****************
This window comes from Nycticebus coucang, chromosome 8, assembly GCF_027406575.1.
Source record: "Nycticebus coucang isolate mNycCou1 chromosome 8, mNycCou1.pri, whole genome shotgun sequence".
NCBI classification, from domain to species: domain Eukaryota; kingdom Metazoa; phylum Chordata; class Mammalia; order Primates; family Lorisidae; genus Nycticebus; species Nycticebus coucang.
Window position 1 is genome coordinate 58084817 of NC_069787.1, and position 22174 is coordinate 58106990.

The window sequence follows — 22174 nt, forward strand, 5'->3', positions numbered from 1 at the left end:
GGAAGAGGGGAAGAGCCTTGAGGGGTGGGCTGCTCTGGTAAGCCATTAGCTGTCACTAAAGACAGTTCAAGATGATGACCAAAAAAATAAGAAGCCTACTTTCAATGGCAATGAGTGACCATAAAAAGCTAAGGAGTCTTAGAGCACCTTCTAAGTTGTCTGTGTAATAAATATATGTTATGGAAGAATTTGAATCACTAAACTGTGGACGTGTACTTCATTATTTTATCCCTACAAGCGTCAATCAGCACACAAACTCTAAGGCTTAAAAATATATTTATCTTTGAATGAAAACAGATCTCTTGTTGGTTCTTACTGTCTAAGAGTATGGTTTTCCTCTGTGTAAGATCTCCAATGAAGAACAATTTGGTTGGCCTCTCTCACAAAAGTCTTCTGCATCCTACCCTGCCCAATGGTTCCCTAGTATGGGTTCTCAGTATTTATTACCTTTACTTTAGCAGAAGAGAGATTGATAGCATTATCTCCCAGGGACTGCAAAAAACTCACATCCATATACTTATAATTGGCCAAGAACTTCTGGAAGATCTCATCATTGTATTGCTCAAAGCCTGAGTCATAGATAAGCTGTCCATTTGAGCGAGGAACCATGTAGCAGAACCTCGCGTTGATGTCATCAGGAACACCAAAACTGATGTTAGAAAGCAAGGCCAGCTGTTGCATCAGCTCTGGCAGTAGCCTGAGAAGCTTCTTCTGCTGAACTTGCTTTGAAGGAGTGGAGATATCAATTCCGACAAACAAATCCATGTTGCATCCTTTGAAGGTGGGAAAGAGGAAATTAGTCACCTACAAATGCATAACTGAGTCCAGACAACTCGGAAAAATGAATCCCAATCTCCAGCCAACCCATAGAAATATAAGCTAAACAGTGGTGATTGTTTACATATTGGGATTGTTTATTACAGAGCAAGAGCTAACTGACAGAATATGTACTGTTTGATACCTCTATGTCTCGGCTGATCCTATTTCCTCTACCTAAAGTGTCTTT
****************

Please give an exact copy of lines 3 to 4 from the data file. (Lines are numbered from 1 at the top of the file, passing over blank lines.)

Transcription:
NCBI classification, from domain to species: domain Eukaryota; kingdom Metazoa; phylum Chordata; class Mammalia; order Primates; family Lorisidae; genus Nycticebus; species Nycticebus coucang.
Window position 1 is genome coordinate 58084817 of NC_069787.1, and position 22174 is coordinate 58106990.